In San Francisco, NicholsBooth and its client wanted to create a “gracious-looking South of Market space,” while preserving “the feeling of intensity in a start-up,” said Daniel Krevins, a senior designer at NicholsBooth. Fourteen escalators that choked the atrium and blocked out light were removed and a 250 square-foot skylight and staircase were added. Walls and columns were removed, leaving open space where desks and seating could be arranged and re-arranged. Today, the space has assumed a distinctly South-of-Market look with concrete floors and exposed beams and ducts.

The work areas exemplify the movement toward open floor plans with an abundance of communal space for today’s digitally connected and collaborative workforce. Benches have replaced cubicles, and worker density has skyrocketed. The headquarters are designed to accommodate up to 2,300 workers at about 170 square feet per employee. That is well less than the traditional norm of 250 square feet a worker but not as low as some other modern spaces, where less than 100 square feet per employee is not uncommon.

“There are no private offices anymore,” said Gary Nichols, president of NicholsBooth. “Folks started saying, ‘I don’t need an office. Put me in conference room.’ We’re switching the paradigm.” He attributes the change, which started less than two years ago, to Facebook Inc. founder and Chief Executive Mark Zuckerberg, who is known to work elbow-to-elbow with his engineers. Increasingly, Nichols said, “the furniture is the solution.” A $3,000 cubicle can now be replaced by a $1,000 setup.

At Zynga, employees sit at boomerang-shaped tables linked together in a honeycomb pattern. Three workers face each other at 120 degrees, allowing for easy communication but avoiding the formality and obtrusiveness of face-to-face or side-by-side seating. The arrangement creates undulating rows of tables rather than an imposing grid of cubicles. The challenge “was to figure out how to give them a sense of control and privacy while capitalizing on the interconnectivity and the cross-pollination of close working-quarters,” Krevins said. “You give people in that hive a sense that their honeycomb space is cool.”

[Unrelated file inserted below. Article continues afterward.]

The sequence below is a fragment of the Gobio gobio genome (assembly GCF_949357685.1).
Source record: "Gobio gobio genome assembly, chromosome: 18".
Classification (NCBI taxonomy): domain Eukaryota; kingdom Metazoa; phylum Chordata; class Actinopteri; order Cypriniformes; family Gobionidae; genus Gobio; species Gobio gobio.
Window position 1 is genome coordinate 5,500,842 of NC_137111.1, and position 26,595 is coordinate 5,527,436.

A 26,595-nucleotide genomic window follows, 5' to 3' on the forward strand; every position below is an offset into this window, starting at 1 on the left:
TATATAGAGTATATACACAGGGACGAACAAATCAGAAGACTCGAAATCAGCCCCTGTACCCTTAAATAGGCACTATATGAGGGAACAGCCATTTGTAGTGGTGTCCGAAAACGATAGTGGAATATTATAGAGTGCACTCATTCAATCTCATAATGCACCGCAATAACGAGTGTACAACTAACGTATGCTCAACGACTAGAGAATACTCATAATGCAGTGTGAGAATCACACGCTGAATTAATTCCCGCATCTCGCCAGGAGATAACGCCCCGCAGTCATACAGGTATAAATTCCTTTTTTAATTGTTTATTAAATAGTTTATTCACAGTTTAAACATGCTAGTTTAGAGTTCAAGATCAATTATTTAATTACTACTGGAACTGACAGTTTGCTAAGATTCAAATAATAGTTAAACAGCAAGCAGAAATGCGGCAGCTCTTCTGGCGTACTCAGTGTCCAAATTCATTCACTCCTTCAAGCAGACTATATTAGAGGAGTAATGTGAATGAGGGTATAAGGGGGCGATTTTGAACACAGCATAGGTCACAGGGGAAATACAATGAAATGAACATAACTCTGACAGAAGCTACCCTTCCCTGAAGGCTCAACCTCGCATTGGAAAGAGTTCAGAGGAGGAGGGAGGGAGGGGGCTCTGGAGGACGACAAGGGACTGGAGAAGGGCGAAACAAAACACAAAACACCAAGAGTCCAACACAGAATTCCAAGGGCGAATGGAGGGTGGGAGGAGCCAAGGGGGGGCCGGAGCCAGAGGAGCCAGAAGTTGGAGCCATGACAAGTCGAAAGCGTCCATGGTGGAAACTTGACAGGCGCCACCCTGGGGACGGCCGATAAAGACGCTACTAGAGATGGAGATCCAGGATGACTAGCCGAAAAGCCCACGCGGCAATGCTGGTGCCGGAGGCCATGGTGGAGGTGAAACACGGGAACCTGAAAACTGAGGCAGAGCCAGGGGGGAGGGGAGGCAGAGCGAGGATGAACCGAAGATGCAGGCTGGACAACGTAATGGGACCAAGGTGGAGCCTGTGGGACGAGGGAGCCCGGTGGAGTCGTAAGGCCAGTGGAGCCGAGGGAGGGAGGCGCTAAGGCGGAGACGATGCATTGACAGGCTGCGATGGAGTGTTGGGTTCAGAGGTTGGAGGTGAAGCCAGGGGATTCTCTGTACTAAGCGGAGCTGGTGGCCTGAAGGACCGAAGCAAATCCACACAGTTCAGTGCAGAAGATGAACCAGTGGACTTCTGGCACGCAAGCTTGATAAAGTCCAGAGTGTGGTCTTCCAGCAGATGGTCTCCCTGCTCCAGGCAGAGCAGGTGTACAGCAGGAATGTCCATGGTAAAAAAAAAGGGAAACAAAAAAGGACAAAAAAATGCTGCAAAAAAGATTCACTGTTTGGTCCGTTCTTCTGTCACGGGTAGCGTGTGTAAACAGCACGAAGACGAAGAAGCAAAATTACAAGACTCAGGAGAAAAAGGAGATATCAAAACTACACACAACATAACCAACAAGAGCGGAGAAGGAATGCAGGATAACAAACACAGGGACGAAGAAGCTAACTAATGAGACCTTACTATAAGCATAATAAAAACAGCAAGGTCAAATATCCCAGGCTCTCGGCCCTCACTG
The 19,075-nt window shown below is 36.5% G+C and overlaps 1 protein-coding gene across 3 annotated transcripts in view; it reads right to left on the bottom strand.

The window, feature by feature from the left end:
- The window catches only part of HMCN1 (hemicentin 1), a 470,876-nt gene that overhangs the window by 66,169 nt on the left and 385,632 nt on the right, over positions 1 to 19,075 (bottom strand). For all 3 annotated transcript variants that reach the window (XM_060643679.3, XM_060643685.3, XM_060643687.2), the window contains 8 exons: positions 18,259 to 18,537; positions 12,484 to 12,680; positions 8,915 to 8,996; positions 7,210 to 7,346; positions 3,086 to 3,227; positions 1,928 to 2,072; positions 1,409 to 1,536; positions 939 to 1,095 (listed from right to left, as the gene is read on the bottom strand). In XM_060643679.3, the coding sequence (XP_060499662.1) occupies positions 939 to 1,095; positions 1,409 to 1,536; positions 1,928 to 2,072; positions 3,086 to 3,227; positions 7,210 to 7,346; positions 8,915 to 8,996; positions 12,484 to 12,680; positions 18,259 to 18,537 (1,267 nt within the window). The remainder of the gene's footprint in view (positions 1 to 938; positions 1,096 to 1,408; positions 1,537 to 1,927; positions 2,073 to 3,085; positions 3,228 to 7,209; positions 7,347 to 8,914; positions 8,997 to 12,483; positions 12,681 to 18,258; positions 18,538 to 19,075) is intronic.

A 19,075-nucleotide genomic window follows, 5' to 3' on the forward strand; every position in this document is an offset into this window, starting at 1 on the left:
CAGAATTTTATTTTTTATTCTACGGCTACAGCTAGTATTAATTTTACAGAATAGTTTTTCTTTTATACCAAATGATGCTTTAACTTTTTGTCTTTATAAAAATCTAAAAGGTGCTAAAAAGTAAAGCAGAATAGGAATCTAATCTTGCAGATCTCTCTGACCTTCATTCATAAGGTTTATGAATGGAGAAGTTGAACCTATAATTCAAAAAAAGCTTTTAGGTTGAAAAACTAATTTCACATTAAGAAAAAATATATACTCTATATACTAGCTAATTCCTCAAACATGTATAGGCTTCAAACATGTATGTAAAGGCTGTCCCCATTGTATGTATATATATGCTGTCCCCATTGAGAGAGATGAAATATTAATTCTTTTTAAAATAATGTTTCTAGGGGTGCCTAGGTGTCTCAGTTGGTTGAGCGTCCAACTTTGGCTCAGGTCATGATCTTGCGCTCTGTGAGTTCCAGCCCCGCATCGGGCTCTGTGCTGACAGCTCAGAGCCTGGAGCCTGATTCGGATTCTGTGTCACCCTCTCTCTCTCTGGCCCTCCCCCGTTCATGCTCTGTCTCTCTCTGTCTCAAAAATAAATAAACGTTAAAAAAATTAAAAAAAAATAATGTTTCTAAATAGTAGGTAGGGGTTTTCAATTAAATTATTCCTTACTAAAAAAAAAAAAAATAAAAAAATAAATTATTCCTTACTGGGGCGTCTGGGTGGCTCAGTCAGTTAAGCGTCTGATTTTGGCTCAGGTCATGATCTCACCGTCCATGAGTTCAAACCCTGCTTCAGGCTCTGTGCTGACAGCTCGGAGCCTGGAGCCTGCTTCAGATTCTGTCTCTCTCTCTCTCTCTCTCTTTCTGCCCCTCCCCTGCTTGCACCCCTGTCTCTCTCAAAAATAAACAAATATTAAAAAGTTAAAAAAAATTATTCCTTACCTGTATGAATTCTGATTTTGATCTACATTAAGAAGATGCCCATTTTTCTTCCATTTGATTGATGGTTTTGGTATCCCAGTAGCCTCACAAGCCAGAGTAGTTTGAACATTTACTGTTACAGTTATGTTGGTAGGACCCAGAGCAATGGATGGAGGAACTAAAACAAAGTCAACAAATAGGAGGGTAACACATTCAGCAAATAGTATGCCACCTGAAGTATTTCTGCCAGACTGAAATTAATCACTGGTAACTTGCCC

NicholsBooth also developed a new ratio as part of its Zynga work: employees-to-conference rooms. At Zynga, the ratio is eight, resulting in more than 300 meeting rooms of varying sizes. The rooms have glass walls and are lined with whiteboards. Having so many meeting rooms accommodates “agile development,” a software practice in which engineers write code or do other tasks while checking frequently with their team for feedback and ideas. Team members gather in “scrums,” a term borrowed from rugby. At Zynga, a “scrum room” often has a trapezoid-shaped table with a large monitor attached to the narrow end. The setup allows everyone to see each other and the screen easily; it also can be moved from room to room.

Zynga tapped a small team of its own designers and project managers to provide “culture directive” to the architects. “They took our form and added the layer of culture on it. They were great ambassadors of the sense of play,” Krevins said. The online games company’s workers themselves designed many of the signs, exhibits and pop-up figures evoking characters and themes from its games. For the 8th Street entrance, Zynga’s staff also suggested the “Zyngabago” trailer, the “time travel” tube with flashing LED lights and the wild West playshack-cum-reception area inspired by its “FrontierVille” game.

Zynga’s interior design also reflects a culture of perks. Besides three free meals daily at the staff canteen, kitchenettes and snack islands on every floor offer sweet and savory fare. Barista bars brew Blue Bottle artisan coffee. Zynga’s “food culture” is so pronounced, Morgensen said, that when he started his job at Zynga near the middle of 2011, he had “17 facility people worldwide and 71 culinary people.” The emphasis on food as a worker incentive is indicative of the company’s youthful employee corps today, he noted. As it ages and its workforce ages, the company will have to tailor those incentives to include things like day care and retirement plans.

For now, however, workers can chill out in game rooms, take a kettlebell class on the sports court, stretch out in the yoga studio or hang out at a sports bar known as The Well. And pets are welcome. There are play areas for pooches and even pet insurance—none of which is terribly surprising for a company named after the founder’s dog.

Photos by Chad Ziemendorf